It’s not as if there are a lot of good arguments for war against Iran, but Broder has constructed what has to be the worst. Duss does the necessary demolition work. Prepping for war against Iran in order to improve the economy is not unlike staying in on a 2-7 offsuit in order to maximize your chances for a straight flush.
There’s obviously much of interest in the Wikileaks Iraq release; for the moment the Iran stuff holds the bulk of my attention:
But the field reports disclosed by WikiLeaks, which were never intended to be made public, underscore the seriousness with which Iran’s role has been seen by the American military. The political struggle between the United States and Iran to influence events in Iraq still continues as Prime Minister Nuri Kamal al-Maliki has sought to assemble a coalition — that would include the anti-American cleric Moktada al-Sadr — that will allow him to remain in power. But much of the American’s military concern has revolved around Iran’s role in arming and assisting Shiite militias.
Citing the testimony of detainees, a captured militant’s diary and numerous uncovered weapons caches, among other intelligence, the field reports recount Iran’s role in providing Iraqi militia fighters with rockets, magnetic bombs that can be attached to the underside of cars, “explosively formed penetrators,” or E.F.P.’s, which are the most lethal type of roadside bomb in Iraq, and other weapons. Those include powerful .50-caliber rifles and the Misagh-1, an Iranian replica of a portable Chinese surface-to-air missile, which, according to the reports, was fired at American helicopters and downed one in east Baghdad in July 2007.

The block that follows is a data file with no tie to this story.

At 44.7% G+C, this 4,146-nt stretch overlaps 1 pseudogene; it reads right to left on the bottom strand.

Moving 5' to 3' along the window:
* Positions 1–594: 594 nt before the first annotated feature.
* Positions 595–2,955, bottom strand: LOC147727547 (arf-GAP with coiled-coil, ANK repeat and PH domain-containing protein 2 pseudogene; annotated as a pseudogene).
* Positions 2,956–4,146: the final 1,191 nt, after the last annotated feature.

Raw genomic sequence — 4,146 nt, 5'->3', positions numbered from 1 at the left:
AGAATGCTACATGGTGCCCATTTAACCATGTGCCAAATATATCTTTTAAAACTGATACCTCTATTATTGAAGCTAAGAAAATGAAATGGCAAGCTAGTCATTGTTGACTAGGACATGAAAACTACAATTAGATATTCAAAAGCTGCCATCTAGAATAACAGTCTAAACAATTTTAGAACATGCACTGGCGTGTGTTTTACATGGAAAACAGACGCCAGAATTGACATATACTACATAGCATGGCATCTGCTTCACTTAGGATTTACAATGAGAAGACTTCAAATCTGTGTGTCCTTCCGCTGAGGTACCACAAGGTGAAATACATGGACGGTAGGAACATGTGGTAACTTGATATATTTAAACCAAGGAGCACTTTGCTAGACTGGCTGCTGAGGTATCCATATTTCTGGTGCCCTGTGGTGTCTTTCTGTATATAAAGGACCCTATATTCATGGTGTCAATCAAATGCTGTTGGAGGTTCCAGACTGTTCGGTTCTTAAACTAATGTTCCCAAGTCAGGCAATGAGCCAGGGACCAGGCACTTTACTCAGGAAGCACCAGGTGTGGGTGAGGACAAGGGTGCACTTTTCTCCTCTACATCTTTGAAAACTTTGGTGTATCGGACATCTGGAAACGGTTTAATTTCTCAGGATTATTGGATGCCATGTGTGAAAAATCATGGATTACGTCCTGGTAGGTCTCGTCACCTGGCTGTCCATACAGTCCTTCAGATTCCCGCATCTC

As the article notes, the release doesn’t provide conclusive evidence as to the extent of Iran’s role in Iraq over the past eight years (although I think that both the direct and circumstantial evidence of such involvement is exceedingly strong) because we don’t have Iranian or Iraqi documents; the release is simply the view of the US military. It does confirm, however, that US claims of Iranian influence weren’t simply strategic; the US military really believes that Iran has supported Iraqi militias, conducted operations based on such belief, and isn’t exclusively using such claims to either blame US failures or Iran or lay the foundation for military action against Iran.
This last part is particularly interesting, because as far as I can tell there has been relatively little support within the uniformed military for direct action against Iran. Almost all such calls have been made by hawkish civilians, and not through the channels that the military normally uses to make its views known. I don’t doubt that there are some within the military who believe that direct action within Iraq would be sensible, but there doesn’t seem to have been an institutional consensus to that effect. This is mildly surprising, because in other cases where an insurgency has derived support from actors across international borders (Taliban using Pakistani havens and receiving support from ISI, NLF and PAVN using Cambodian sanctuaries in the Vietnam War) military attitudes on the appropriateness of cross-border strikes have been rather strongly affirmative. Indeed, in a non-COIN case, civilian reluctance to escalate the Korean War across an international border provided the setting for one of the most dangerous civil-military conflicts in American history.